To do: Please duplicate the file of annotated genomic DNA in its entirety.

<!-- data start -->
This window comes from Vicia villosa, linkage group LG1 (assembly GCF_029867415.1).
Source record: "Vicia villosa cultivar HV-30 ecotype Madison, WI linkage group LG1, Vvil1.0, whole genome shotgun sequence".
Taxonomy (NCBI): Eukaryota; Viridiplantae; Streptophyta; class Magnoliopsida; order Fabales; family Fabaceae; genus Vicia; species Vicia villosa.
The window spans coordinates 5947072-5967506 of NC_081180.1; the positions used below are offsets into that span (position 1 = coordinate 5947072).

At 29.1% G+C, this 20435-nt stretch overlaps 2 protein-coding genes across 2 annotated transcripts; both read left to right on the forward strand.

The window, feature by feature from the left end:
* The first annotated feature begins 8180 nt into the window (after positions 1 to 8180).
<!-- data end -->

This window comes from Vicia villosa, linkage group LG1 (assembly GCF_029867415.1).
Source record: "Vicia villosa cultivar HV-30 ecotype Madison, WI linkage group LG1, Vvil1.0, whole genome shotgun sequence".
Taxonomy (NCBI): Eukaryota; Viridiplantae; Streptophyta; class Magnoliopsida; order Fabales; family Fabaceae; genus Vicia; species Vicia villosa.
The window spans coordinates 5947072-5967506 of NC_081180.1; the positions used below are offsets into that span (position 1 = coordinate 5947072).

At 29.1% G+C, this 20435-nt stretch overlaps 2 protein-coding genes across 2 annotated transcripts; both read left to right on the forward strand.

The window, feature by feature from the left end:
* The first annotated feature begins 8180 nt into the window (after positions 1 to 8180).